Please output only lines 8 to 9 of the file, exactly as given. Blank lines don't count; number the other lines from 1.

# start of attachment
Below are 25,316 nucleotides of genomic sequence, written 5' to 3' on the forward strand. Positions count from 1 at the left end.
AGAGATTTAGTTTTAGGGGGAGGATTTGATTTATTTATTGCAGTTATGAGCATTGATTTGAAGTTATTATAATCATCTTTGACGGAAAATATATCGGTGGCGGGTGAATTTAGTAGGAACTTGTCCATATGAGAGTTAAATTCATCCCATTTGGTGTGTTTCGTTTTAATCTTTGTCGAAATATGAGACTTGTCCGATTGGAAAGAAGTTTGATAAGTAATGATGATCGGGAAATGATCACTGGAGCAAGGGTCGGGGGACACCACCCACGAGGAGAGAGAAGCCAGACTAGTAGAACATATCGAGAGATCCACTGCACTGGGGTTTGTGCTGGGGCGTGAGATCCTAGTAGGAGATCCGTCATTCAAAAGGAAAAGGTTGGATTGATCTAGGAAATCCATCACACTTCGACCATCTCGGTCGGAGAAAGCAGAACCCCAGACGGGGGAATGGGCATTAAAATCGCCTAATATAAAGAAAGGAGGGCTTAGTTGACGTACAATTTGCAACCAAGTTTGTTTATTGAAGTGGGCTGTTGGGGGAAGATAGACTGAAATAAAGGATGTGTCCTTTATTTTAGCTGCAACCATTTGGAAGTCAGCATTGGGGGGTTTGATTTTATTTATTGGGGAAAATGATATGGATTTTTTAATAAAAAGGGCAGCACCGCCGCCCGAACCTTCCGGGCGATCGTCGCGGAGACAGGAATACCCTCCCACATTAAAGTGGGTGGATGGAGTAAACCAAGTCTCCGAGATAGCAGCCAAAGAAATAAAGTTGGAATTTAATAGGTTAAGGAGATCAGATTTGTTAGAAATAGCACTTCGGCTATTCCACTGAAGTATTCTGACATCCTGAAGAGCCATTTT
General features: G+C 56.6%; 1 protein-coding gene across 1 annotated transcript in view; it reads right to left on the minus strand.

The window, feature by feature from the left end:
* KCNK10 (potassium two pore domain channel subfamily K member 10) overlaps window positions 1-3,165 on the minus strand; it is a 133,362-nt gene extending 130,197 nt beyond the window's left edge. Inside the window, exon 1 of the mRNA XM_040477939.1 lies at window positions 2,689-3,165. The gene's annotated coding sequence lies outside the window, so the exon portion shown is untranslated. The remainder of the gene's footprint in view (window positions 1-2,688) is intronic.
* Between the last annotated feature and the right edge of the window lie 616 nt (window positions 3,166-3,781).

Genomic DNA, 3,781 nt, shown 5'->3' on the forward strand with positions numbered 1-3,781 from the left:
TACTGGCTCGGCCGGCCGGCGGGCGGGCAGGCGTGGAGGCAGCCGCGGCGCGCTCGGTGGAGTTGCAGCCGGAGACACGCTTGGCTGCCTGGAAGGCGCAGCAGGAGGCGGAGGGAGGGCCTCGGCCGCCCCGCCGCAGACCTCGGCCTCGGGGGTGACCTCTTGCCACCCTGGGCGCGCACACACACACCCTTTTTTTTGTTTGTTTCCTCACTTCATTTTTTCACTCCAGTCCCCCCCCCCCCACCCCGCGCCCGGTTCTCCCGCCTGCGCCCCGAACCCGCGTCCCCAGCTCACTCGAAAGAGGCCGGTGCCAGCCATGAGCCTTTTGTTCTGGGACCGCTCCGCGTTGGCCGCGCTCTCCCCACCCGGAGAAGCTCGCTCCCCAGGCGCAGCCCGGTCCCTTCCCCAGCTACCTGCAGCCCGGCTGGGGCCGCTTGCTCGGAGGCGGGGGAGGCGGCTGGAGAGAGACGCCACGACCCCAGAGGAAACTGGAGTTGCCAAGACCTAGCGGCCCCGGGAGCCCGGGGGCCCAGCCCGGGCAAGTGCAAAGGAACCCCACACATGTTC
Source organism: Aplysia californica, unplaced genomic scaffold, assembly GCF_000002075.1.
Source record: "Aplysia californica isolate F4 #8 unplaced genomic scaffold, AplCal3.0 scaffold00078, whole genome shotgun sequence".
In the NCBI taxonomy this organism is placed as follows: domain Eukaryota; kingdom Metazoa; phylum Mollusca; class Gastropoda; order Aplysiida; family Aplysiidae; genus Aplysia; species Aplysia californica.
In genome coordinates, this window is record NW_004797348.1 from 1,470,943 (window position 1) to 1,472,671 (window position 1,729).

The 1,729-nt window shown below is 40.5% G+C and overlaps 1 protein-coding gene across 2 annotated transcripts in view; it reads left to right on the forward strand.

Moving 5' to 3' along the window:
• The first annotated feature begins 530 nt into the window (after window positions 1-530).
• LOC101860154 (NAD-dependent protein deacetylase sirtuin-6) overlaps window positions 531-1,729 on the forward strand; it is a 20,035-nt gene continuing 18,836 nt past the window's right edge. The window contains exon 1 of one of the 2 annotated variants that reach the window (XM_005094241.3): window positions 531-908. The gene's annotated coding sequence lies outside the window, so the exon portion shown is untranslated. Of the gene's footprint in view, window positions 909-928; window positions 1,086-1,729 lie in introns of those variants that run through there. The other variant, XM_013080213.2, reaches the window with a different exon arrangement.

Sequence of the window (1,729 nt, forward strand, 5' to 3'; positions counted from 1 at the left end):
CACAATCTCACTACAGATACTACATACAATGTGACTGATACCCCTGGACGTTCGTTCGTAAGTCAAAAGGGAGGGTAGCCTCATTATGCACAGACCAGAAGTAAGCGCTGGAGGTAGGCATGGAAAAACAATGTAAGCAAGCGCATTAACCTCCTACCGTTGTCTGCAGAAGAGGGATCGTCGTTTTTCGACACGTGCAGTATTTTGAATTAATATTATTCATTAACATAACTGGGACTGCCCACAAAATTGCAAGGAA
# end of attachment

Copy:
TACTGGCTCGGCCGGCCGGCGGGCGGGCAGGCGTGGAGGCAGCCGCGGCGCGCTCGGTGGAGTTGCAGCCGGAGACACGCTTGGCTGCCTGGAAGGCGCAGCAGGAGGCGGAGGGAGGGCCTCGGCCGCCCCGCCGCAGACCTCGGCCTCGGGGGTGACCTCTTGCCACCCTGGGCGCGCACACACACACCCTTTTTTTTGTTTGTTTCCTCACTTCATTTTTTCACTCCAGTCCCCCCCCCCCCACCCCGCGCCCGGTTCTCCCGCCTGCGCCCCGAACCCGCGTCCCCAGCTCACTCGAAAGAGGCCGGTGCCAGCCATGAGCCTTTTGTTCTGGGACCGCTCCGCGTTGGCCGCGCTCTCCCCACCCGGAGAAGCTCGCTCCCCAGGCGCAGCCCGGTCCCTTCCCCAGCTACCTGCAGCCCGGCTGGGGCCGCTTGCTCGGAGGCGGGGGAGGCGGCTGGAGAGAGACGCCACGACCCCAGAGGAAACTGGAGTTGCCAAGACCTAGCGGCCCCGGGAGCCCGGGGGCCCAGCCCGGGCAAGTGCAAAGGAACCCCACACATGTTC
Source organism: Aplysia californica, unplaced genomic scaffold, assembly GCF_000002075.1.